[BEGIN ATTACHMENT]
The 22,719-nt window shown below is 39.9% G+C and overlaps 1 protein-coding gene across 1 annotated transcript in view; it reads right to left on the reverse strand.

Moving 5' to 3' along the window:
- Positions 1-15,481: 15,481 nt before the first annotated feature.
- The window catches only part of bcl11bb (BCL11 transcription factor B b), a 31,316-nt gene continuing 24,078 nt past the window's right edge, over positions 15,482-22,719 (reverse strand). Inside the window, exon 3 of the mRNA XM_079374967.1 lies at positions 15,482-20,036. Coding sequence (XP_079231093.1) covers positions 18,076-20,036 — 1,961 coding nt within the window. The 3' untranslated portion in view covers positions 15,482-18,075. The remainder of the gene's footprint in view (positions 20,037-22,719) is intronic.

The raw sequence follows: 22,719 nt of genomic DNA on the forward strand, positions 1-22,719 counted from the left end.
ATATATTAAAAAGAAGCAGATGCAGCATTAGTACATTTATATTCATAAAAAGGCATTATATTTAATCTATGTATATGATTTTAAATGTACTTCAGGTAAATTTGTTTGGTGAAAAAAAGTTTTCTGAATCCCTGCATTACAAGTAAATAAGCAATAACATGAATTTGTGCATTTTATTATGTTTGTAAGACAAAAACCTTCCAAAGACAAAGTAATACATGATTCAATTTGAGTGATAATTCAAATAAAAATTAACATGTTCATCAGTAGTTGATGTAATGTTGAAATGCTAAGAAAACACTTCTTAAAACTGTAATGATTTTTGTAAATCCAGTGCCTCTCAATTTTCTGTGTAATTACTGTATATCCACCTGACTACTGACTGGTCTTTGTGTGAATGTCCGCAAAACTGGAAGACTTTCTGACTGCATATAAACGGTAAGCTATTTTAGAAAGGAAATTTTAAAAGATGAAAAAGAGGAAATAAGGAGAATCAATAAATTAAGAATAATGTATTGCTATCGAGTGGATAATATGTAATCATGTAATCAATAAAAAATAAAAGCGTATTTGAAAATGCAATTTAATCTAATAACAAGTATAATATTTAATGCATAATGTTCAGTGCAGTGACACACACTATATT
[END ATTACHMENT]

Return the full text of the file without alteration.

The 22,719-nt window shown below is 39.9% G+C and overlaps 1 protein-coding gene across 1 annotated transcript in view; it reads right to left on the reverse strand.

Moving 5' to 3' along the window:
- Positions 1-15,481: 15,481 nt before the first annotated feature.
- The window catches only part of bcl11bb (BCL11 transcription factor B b), a 31,316-nt gene continuing 24,078 nt past the window's right edge, over positions 15,482-22,719 (reverse strand). Inside the window, exon 3 of the mRNA XM_079374967.1 lies at positions 15,482-20,036. Coding sequence (XP_079231093.1) covers positions 18,076-20,036 — 1,961 coding nt within the window. The 3' untranslated portion in view covers positions 15,482-18,075. The remainder of the gene's footprint in view (positions 20,037-22,719) is intronic.

The raw sequence follows: 22,719 nt of genomic DNA on the forward strand, positions 1-22,719 counted from the left end.
ATATATTAAAAAGAAGCAGATGCAGCATTAGTACATTTATATTCATAAAAAGGCATTATATTTAATCTATGTATATGATTTTAAATGTACTTCAGGTAAATTTGTTTGGTGAAAAAAAGTTTTCTGAATCCCTGCATTACAAGTAAATAAGCAATAACATGAATTTGTGCATTTTATTATGTTTGTAAGACAAAAACCTTCCAAAGACAAAGTAATACATGATTCAATTTGAGTGATAATTCAAATAAAAATTAACATGTTCATCAGTAGTTGATGTAATGTTGAAATGCTAAGAAAACACTTCTTAAAACTGTAATGATTTTTGTAAATCCAGTGCCTCTCAATTTTCTGTGTAATTACTGTATATCCACCTGACTACTGACTGGTCTTTGTGTGAATGTCCGCAAAACTGGAAGACTTTCTGACTGCATATAAACGGTAAGCTATTTTAGAAAGGAAATTTTAAAAGATGAAAAAGAGGAAATAAGGAGAATCAATAAATTAAGAATAATGTATTGCTATCGAGTGGATAATATGTAATCATGTAATCAATAAAAAATAAAAGCGTATTTGAAAATGCAATTTAATCTAATAACAAGTATAATATTTAATGCATAATGTTCAGTGCAGTGACACACACTATATT